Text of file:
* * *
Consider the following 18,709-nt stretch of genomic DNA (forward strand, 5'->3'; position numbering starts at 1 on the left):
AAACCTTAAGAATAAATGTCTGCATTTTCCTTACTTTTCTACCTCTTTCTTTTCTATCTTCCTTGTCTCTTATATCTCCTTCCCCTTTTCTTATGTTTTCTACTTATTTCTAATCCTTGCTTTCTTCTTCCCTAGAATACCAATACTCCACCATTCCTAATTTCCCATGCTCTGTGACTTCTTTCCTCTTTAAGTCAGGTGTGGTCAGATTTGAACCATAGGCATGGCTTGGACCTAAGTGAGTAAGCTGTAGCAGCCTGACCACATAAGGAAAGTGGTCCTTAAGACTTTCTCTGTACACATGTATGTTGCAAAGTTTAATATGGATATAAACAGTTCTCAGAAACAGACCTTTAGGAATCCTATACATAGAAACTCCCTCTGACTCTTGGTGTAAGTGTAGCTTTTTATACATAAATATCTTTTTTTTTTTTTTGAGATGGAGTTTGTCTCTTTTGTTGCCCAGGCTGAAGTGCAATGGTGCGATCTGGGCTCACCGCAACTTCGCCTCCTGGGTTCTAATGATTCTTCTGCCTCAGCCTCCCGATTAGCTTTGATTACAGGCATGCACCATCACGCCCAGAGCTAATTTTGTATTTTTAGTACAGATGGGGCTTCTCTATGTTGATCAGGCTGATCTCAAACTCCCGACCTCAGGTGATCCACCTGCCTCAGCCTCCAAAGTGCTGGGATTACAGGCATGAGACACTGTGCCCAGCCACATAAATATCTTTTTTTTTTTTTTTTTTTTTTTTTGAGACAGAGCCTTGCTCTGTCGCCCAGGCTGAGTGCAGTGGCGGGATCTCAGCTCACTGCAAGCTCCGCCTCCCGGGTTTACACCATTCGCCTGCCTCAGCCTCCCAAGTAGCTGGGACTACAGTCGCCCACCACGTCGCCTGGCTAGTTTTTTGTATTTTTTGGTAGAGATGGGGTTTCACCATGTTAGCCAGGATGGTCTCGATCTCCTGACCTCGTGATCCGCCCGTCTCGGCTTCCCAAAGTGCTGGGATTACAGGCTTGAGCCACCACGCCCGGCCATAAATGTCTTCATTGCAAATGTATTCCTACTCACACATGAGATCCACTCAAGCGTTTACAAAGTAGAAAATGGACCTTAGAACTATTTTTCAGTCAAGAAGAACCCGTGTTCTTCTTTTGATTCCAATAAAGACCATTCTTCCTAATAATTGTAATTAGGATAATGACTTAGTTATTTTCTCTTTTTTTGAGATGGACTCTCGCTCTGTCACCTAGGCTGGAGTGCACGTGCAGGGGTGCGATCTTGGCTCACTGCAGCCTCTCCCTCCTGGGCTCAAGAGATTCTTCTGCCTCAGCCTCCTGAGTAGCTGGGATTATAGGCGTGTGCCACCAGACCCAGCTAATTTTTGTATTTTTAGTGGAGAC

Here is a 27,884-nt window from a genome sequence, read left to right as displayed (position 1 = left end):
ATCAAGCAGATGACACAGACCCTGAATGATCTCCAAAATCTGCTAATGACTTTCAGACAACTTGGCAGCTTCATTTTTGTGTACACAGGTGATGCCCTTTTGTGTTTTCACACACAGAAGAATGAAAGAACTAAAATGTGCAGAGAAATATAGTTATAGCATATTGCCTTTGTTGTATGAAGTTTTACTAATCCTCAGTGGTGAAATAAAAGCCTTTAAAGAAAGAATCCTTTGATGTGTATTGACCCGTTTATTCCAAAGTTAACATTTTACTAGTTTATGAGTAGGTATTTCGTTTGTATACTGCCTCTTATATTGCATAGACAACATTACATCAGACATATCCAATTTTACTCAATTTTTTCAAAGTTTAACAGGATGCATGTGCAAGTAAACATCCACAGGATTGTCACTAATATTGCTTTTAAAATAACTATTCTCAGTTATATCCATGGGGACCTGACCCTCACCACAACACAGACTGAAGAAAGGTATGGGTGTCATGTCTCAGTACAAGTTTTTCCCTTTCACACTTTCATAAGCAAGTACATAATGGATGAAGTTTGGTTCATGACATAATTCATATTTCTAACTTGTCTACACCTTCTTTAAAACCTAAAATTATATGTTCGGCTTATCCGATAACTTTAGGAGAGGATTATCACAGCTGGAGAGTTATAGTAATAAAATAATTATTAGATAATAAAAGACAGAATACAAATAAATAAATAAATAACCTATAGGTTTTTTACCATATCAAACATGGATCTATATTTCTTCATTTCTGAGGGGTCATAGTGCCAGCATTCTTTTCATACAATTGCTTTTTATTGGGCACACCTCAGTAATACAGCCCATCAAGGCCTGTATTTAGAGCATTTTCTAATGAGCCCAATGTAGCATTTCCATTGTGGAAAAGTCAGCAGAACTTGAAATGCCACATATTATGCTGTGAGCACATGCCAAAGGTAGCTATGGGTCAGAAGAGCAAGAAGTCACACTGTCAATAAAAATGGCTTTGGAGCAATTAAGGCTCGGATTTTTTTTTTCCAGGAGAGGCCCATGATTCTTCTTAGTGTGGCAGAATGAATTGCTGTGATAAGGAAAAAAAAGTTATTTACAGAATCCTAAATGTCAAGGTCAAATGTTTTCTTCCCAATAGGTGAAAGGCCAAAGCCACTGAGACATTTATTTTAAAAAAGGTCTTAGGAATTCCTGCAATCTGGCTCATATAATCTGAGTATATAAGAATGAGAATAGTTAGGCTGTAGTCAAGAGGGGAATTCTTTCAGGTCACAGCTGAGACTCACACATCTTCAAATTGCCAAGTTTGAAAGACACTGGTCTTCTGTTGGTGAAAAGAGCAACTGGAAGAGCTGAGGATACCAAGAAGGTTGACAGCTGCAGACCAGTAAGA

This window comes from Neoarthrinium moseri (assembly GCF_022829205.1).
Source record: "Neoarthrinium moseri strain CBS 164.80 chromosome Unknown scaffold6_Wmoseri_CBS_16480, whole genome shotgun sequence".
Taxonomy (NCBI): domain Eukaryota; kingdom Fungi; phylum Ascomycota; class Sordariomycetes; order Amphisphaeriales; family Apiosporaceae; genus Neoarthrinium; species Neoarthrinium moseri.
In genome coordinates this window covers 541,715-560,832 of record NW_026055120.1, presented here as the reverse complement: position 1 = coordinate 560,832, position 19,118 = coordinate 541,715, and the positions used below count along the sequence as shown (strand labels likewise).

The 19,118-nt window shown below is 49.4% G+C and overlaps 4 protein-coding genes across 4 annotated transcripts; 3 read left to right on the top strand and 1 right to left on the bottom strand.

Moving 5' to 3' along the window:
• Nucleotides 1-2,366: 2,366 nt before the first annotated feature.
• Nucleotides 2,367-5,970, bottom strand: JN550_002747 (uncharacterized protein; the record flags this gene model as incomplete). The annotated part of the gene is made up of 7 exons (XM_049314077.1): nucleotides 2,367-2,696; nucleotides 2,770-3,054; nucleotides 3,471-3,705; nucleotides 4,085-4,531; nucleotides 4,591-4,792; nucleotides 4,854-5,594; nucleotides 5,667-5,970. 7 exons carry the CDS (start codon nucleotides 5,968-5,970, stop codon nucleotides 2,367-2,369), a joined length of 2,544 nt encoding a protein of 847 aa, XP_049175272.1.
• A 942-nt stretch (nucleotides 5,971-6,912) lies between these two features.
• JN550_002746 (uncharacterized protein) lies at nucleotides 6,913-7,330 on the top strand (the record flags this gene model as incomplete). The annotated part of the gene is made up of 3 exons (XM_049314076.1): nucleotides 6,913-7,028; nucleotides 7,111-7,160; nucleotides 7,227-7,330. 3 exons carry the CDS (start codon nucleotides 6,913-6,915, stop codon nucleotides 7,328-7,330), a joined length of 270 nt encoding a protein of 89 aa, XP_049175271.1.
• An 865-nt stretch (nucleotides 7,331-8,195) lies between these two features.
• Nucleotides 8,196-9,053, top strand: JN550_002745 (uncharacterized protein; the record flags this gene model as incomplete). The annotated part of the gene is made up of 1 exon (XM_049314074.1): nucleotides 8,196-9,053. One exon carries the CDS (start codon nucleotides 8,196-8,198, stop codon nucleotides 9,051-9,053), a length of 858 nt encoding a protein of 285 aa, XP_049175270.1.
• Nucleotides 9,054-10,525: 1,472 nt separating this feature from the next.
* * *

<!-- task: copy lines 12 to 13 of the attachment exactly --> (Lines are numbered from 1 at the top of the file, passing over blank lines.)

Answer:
• Nucleotides 2,367-5,970, bottom strand: JN550_002747 (uncharacterized protein; the record flags this gene model as incomplete). The annotated part of the gene is made up of 7 exons (XM_049314077.1): nucleotides 2,367-2,696; nucleotides 2,770-3,054; nucleotides 3,471-3,705; nucleotides 4,085-4,531; nucleotides 4,591-4,792; nucleotides 4,854-5,594; nucleotides 5,667-5,970. 7 exons carry the CDS (start codon nucleotides 5,968-5,970, stop codon nucleotides 2,367-2,369), a joined length of 2,544 nt encoding a protein of 847 aa, XP_049175272.1.
• A 942-nt stretch (nucleotides 5,971-6,912) lies between these two features.